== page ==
Photoshop: I have not been able to blur my backgrounds in photoshop.

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  • Updated 4 months ago
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I have followed every tutorial out there but every time it just does not work! I'm becoming very frustrated with the issue and it is effecting my job (photographer)
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Elaine Harper

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  • frustrated

Posted 4 months ago

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Jerry Syder

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What method have you tried? Also, do you want to drop a screengrab of your layers so we can see which layer is selected and the conditions of that layer when trying to blur i.e. is it locked etc.?
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Cristen Gillespie

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Have you tried using Lens Blur, rather than the Blur gallery? It might offer more control for your needs. But we need, as Mr Syder says, more information about what you've tried. There are a lot of tutorials out there, and I find often reading the online help at Adobe is more informative than some of those tutorials.
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Warren Heaton

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Is the issue that you're trying to blur just the background and keep the foreground subject in focus?

If so, the quickest tips that I can think of are to use the following:
  1. Layer > Duplicate Layer... so that you're not working on your original image.
  2. Select > Subject to select the subject.
  3. Layer > New > Layer Via Copy to copy the subject to a new layer.
  4. Select > Load Selection... to load the layer transparency as a new selection.
  5. Select > Modify > Expand... to expand the selection 10 to 20 pixels.
  6. With the expanded selection active, target the duplicate of the original background and choose Edit > Content-Aware Fill; adjust the Content-Aware Fill options such that it looks like the subject was never in the shot as best as possible (you really only care about the edges of the subject); set the Output To to Current Layer; and then click OK.
  7. Choose Filter > Convert for Smart Filters and then pick from Filter > Blur or Filter Blur Gallery to blur the background.

Of course, there's no shortage of variations to how one might approach this, not to mention subtle refinements that may be needed at each step along the way.   The best solution might be a hands-on Photoshop class with an instructor.
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David Converse

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I'm a photographer and always thought you got blurred backgrounds with a large aperture lens. Silly me.
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Warren Heaton

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In-camera totally works!  And that's probably what most photographers do.  It may even be safe to say that it's not even remotely high on a professional photographer's "must have" list.

But did you ever have a chance to play with a Lytro camera that allowed us to refocus images after being taken?  It was pretty amazing but never took off.  I purchased the original version used from B&H Photo Video just to play with it and a client owned the Lytro ILLUM 2015 CP+.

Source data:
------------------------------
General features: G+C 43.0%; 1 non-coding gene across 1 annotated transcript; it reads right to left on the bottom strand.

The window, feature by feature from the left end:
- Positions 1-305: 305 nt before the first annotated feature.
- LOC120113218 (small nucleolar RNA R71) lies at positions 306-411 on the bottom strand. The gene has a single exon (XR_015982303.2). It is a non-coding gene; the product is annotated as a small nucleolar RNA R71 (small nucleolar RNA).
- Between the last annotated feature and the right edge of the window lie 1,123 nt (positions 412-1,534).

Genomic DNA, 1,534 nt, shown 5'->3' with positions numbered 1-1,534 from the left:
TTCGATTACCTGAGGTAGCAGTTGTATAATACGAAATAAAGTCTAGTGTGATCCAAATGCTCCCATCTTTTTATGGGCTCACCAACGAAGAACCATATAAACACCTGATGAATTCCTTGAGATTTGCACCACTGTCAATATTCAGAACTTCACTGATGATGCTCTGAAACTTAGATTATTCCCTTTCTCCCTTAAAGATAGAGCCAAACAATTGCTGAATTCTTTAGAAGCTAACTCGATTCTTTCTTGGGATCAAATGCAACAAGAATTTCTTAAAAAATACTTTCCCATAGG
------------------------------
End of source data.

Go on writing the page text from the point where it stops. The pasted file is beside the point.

https://en.wikipedia.org/wiki/Lytro

Of course, we have something similar now with iPhone 7 and up that shoot stills in Portrait Mode. 

All that said, if I'm working on a marketing campaign, I prefer to have everything in focus and then adjust it as needed later.
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Cristen Gillespie

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> I'm a photographer and always thought you got blurred backgrounds with a large aperture lens. Silly me.>

You do know that today everyone is a photographer, but not always in control over the camera and lens they have with them at the moment? Every photographer always says that the best camera/lens combination to use is the one you have with you. <BG>

All image editing apps can blur—some better than others, but none can do so realistically without the considerable assistance of the person doing post. I doubt many video tutorials can really teach the art, either. It takes a lot of learning about the different blurs, when to use which, how to add back texture (typically done with noise, but what noise filter is adjustable enough to help, not hinder), how to mask (usually necessary), what a "realistic" wide open aperture would display in each type of image if you want it to look like you did capture it in camera. Lots to learn and consider.

It's always easier if you can capture it in camera. It just doesn't always happen.
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David Converse

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I've tried doing blur in post as an experiment. It always looks awful.

I'm reacting to the "it is effecting [sic] my job" statement.
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Warren Heaton

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In general, I find it works well for close ups and medium shots.  For wide shots, more layering is usually involved.